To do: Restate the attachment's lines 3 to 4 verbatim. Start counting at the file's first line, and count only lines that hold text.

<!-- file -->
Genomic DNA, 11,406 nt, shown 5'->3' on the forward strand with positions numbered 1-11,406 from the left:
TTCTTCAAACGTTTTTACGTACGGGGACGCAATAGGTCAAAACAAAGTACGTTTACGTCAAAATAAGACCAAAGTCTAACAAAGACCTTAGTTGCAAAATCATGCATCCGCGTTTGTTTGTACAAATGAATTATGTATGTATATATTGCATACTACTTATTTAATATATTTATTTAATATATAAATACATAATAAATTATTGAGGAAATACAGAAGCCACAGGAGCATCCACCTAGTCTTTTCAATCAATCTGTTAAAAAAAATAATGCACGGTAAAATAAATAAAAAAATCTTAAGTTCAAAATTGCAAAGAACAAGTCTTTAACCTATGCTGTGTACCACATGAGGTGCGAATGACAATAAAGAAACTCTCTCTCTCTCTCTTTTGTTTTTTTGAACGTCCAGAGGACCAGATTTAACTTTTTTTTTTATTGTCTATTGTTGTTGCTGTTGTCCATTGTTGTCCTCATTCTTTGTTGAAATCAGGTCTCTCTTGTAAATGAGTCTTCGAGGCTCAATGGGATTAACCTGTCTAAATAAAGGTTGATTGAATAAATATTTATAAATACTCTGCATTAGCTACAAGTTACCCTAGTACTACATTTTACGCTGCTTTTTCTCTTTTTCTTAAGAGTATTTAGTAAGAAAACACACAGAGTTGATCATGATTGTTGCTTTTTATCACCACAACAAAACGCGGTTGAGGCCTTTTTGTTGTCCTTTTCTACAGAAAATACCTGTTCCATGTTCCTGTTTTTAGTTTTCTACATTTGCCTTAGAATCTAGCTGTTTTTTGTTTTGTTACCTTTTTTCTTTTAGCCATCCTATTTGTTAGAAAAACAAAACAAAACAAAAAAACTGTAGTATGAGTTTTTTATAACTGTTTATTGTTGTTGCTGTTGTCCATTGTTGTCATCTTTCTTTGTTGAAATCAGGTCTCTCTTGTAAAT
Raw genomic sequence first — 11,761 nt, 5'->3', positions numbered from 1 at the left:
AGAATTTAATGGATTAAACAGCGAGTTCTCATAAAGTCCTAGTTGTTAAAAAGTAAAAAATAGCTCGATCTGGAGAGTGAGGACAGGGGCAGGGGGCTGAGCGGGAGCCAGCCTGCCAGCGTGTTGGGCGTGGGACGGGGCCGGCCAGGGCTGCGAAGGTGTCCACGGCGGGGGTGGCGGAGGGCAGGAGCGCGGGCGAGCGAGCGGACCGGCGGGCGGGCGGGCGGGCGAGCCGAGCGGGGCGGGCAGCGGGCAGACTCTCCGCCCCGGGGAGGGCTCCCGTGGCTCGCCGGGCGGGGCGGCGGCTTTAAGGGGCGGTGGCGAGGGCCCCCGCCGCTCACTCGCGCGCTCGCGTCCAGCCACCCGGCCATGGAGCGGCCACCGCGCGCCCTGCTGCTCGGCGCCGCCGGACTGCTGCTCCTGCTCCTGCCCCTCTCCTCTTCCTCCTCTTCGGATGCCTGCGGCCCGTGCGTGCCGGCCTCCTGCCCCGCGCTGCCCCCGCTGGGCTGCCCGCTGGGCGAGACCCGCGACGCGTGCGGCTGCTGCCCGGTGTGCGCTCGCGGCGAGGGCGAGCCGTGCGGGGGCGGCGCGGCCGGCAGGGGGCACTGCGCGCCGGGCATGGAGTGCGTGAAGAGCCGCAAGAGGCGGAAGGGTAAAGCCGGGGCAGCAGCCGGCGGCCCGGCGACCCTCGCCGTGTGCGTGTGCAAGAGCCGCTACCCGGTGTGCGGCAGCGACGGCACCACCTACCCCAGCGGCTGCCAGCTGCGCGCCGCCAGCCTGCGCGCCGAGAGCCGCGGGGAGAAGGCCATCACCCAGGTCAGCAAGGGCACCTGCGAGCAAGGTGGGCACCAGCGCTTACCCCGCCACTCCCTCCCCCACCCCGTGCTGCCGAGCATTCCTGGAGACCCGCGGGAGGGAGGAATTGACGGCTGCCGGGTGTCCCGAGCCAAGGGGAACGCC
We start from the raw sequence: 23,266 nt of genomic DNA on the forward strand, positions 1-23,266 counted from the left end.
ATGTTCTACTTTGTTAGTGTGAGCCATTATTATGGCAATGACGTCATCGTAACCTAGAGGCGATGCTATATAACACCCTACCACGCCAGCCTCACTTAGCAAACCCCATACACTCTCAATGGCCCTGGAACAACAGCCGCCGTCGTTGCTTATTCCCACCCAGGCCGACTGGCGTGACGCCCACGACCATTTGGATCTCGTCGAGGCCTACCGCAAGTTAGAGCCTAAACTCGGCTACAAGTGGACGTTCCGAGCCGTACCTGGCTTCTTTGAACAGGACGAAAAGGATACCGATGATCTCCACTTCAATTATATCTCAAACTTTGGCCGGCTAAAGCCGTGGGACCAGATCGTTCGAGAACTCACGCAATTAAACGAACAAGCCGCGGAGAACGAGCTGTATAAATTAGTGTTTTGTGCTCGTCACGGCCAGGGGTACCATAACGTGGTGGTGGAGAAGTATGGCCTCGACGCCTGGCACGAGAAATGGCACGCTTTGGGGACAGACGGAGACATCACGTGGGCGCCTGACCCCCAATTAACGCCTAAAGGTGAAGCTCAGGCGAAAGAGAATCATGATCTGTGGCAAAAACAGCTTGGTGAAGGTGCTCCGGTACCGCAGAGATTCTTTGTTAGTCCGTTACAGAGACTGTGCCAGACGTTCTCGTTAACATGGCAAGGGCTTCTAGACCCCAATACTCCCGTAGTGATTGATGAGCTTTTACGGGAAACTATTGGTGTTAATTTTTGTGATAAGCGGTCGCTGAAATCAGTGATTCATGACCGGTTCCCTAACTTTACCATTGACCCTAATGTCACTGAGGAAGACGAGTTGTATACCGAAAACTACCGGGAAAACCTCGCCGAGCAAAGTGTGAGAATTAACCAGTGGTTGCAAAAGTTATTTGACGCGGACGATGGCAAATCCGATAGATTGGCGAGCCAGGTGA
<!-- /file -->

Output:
Raw genomic sequence first — 11,761 nt, 5'->3', positions numbered from 1 at the left:
AGAATTTAATGGATTAAACAGCGAGTTCTCATAAAGTCCTAGTTGTTAAAAAGTAAAAAATAGCTCGATCTGGAGAGTGAGGACAGGGGCAGGGGGCTGAGCGGGAGCCAGCCTGCCAGCGTGTTGGGCGTGGGACGGGGCCGGCCAGGGCTGCGAAGGTGTCCACGGCGGGGGTGGCGGAGGGCAGGAGCGCGGGCGAGCGAGCGGACCGGCGGGCGGGCGGGCGGGCGAGCCGAGCGGGGCGGGCAGCGGGCAGACTCTCCGCCCCGGGGAGGGCTCCCGTGGCTCGCCGGGCGGGGCGGCGGCTTTAAGGGGCGGTGGCGAGGGCCCCCGCCGCTCACTCGCGCGCTCGCGTCCAGCCACCCGGCCATGGAGCGGCCACCGCGCGCCCTGCTGCTCGGCGCCGCCGGACTGCTGCTCCTGCTCCTGCCCCTCTCCTCTTCCTCCTCTTCGGATGCCTGCGGCCCGTGCGTGCCGGCCTCCTGCCCCGCGCTGCCCCCGCTGGGCTGCCCGCTGGGCGAGACCCGCGACGCGTGCGGCTGCTGCCCGGTGTGCGCTCGCGGCGAGGGCGAGCCGTGCGGGGGCGGCGCGGCCGGCAGGGGGCACTGCGCGCCGGGCATGGAGTGCGTGAAGAGCCGCAAGAGGCGGAAGGGTAAAGCCGGGGCAGCAGCCGGCGGCCCGGCGACCCTCGCCGTGTGCGTGTGCAAGAGCCGCTACCCGGTGTGCGGCAGCGACGGCACCACCTACCCCAGCGGCTGCCAGCTGCGCGCCGCCAGCCTGCGCGCCGAGAGCCGCGGGGAGAAGGCCATCACCCAGGTCAGCAAGGGCACCTGCGAGCAAGGTGGGCACCAGCGCTTACCCCGCCACTCCCTCCCCCACCCCGTGCTGCCGAGCATTCCTGGAGACCCGCGGGAGGGAGGAATTGACGGCTGCCGGGTGTCCCGAGCCAAGGGGAACGCC